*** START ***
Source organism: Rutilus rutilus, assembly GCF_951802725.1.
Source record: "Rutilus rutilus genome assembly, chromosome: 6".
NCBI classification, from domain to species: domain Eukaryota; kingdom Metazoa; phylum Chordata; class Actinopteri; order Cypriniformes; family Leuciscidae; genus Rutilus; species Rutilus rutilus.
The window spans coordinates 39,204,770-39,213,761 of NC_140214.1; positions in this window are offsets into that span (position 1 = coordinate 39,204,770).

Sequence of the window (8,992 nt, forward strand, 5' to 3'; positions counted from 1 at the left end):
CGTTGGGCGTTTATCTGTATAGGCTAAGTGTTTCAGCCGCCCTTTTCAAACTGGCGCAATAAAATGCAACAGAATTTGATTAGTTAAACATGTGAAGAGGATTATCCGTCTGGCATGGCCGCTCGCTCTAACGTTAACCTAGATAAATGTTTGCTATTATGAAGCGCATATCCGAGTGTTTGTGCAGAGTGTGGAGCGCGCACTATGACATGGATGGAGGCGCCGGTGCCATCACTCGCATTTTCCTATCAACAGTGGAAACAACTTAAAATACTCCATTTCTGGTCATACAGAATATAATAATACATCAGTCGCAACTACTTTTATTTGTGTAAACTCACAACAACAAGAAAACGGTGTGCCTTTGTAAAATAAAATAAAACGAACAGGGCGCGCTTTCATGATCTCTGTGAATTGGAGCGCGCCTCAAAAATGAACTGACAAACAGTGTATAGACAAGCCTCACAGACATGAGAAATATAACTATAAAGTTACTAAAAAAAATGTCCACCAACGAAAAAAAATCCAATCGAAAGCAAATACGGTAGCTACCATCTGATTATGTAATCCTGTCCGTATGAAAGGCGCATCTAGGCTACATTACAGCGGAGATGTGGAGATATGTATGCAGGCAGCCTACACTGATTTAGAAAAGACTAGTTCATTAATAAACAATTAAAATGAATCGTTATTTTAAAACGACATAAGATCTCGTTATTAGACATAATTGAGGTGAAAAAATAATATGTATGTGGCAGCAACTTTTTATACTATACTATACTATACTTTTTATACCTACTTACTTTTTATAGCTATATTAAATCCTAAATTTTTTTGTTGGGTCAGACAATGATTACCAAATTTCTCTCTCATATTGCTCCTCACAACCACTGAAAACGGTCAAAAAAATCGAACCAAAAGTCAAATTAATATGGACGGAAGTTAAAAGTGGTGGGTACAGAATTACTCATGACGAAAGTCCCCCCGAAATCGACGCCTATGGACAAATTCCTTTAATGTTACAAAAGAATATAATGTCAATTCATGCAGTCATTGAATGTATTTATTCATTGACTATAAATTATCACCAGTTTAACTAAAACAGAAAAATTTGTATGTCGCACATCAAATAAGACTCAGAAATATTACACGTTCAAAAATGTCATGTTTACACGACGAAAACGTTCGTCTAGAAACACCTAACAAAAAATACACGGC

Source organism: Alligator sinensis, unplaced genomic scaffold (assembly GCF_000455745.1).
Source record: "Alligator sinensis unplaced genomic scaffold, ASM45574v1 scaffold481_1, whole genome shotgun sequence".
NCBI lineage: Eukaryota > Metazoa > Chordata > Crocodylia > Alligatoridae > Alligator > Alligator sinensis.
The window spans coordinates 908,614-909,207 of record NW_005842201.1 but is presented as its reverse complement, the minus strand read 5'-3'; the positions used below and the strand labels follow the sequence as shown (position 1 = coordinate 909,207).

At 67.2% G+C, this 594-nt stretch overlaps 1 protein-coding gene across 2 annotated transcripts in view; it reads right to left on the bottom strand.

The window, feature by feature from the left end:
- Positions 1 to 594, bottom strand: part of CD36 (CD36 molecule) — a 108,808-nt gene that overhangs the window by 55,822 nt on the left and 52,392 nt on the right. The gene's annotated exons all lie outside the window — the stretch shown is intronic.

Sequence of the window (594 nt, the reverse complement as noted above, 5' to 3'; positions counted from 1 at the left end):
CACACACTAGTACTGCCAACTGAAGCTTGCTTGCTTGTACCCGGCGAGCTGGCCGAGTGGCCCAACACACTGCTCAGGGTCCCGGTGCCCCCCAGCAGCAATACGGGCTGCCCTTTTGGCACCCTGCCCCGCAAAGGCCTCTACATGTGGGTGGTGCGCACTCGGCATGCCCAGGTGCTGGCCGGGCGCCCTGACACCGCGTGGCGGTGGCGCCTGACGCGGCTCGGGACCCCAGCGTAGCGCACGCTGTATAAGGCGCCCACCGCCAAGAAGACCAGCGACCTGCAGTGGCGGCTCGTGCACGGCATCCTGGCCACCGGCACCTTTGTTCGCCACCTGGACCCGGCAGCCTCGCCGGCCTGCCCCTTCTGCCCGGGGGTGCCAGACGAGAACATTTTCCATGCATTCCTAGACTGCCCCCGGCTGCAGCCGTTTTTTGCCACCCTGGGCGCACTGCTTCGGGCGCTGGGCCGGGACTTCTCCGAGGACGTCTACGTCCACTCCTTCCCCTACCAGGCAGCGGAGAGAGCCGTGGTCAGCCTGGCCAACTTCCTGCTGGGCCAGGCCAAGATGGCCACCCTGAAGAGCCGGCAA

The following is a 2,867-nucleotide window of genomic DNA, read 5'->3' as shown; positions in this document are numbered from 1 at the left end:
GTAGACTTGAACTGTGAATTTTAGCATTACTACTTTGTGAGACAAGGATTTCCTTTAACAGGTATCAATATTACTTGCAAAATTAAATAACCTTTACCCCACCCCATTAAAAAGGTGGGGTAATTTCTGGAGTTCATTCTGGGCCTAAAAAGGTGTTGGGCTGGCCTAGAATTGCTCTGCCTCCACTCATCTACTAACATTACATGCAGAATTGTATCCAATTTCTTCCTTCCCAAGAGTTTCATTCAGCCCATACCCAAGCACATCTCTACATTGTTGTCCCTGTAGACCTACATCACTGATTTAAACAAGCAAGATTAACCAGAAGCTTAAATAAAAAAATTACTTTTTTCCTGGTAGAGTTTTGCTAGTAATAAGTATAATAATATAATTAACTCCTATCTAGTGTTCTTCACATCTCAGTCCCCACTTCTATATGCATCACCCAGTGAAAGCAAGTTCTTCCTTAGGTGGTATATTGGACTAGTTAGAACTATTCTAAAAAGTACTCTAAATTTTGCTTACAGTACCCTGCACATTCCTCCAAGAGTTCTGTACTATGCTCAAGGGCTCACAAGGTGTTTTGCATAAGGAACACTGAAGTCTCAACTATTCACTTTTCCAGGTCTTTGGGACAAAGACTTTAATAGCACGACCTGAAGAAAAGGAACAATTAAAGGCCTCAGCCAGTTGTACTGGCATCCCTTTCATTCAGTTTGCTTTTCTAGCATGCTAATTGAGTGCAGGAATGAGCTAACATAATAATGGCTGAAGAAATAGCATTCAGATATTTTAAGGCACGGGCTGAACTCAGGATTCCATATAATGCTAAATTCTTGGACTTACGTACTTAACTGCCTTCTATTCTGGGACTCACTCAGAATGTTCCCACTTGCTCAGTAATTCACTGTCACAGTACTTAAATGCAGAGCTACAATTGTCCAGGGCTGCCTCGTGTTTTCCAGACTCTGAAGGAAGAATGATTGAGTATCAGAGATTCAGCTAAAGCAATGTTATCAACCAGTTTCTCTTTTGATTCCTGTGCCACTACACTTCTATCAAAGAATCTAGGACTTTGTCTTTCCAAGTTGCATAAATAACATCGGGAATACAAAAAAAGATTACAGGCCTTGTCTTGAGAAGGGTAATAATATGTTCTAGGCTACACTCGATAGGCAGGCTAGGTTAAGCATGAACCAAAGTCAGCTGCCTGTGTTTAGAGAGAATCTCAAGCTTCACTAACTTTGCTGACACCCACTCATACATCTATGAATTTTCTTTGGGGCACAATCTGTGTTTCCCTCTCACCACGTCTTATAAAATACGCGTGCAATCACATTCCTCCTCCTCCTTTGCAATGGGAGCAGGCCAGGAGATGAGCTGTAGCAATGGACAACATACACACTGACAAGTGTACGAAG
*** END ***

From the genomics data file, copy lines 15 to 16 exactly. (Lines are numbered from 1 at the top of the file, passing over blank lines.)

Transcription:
CACACACTAGTACTGCCAACTGAAGCTTGCTTGCTTGTACCCGGCGAGCTGGCCGAGTGGCCCAACACACTGCTCAGGGTCCCGGTGCCCCCCAGCAGCAATACGGGCTGCCCTTTTGGCACCCTGCCCCGCAAAGGCCTCTACATGTGGGTGGTGCGCACTCGGCATGCCCAGGTGCTGGCCGGGCGCCCTGACACCGCGTGGCGGTGGCGCCTGACGCGGCTCGGGACCCCAGCGTAGCGCACGCTGTATAAGGCGCCCACCGCCAAGAAGACCAGCGACCTGCAGTGGCGGCTCGTGCACGGCATCCTGGCCACCGGCACCTTTGTTCGCCACCTGGACCCGGCAGCCTCGCCGGCCTGCCCCTTCTGCCCGGGGGTGCCAGACGAGAACATTTTCCATGCATTCCTAGACTGCCCCCGGCTGCAGCCGTTTTTTGCCACCCTGGGCGCACTGCTTCGGGCGCTGGGCCGGGACTTCTCCGAGGACGTCTACGTCCACTCCTTCCCCTACCAGGCAGCGGAGAGAGCCGTGGTCAGCCTGGCCAACTTCCTGCTGGGCCAGGCCAAGATGGCCACCCTGAAGAGCCGGCAA

The following is a 2,867-nucleotide window of genomic DNA, read 5'->3' as shown; positions in this document are numbered from 1 at the left end: